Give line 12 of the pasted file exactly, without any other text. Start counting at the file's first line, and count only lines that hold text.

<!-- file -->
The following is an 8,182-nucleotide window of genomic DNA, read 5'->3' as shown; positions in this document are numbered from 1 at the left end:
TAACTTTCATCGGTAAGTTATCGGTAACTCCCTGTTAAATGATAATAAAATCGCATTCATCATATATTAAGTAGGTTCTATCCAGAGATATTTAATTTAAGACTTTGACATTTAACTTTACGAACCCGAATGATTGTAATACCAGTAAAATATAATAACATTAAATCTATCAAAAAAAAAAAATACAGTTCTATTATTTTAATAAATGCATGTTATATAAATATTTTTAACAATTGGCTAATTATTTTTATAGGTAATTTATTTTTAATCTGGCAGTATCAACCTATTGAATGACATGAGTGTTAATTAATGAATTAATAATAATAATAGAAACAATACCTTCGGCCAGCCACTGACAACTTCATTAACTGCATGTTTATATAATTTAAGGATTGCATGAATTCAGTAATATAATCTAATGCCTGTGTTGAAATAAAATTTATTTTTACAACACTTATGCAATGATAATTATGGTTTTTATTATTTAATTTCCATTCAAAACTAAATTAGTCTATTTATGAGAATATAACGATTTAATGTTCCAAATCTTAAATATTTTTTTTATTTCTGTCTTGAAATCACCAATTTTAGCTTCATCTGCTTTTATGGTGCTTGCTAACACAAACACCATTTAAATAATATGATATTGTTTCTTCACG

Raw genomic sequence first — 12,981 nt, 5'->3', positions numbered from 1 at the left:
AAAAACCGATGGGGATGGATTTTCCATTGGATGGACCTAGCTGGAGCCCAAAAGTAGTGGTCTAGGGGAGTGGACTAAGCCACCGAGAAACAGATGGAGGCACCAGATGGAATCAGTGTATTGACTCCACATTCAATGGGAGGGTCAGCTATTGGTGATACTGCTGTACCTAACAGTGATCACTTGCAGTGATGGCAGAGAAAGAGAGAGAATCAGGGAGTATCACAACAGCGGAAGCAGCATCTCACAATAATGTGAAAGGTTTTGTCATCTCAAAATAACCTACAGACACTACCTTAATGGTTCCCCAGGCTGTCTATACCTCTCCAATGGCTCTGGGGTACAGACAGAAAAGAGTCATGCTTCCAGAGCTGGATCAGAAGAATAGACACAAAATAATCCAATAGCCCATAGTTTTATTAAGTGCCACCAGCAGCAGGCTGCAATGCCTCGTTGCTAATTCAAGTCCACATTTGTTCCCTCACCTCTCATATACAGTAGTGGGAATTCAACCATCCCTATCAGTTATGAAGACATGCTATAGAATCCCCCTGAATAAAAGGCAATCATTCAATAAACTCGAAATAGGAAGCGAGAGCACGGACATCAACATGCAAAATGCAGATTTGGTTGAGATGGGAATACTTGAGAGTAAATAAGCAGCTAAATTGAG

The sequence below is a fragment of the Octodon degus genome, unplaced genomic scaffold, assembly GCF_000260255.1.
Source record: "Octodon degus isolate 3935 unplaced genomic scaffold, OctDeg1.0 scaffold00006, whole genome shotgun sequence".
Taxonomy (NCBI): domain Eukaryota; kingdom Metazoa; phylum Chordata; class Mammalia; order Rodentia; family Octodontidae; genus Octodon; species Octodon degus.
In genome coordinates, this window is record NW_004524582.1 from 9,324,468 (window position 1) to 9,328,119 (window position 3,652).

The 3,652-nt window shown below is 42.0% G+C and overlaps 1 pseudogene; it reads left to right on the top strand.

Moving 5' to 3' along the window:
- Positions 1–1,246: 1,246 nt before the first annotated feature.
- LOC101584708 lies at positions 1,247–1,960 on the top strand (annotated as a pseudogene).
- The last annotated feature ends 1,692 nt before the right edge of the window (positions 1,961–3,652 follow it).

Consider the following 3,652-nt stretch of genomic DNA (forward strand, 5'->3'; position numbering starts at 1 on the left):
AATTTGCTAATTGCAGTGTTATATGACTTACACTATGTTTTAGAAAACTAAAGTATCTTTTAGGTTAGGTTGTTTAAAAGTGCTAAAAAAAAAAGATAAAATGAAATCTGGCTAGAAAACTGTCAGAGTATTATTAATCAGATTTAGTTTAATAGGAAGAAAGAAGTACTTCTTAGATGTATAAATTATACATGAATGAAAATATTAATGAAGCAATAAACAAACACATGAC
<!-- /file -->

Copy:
- LOC101584708 lies at positions 1,247–1,960 on the top strand (annotated as a pseudogene).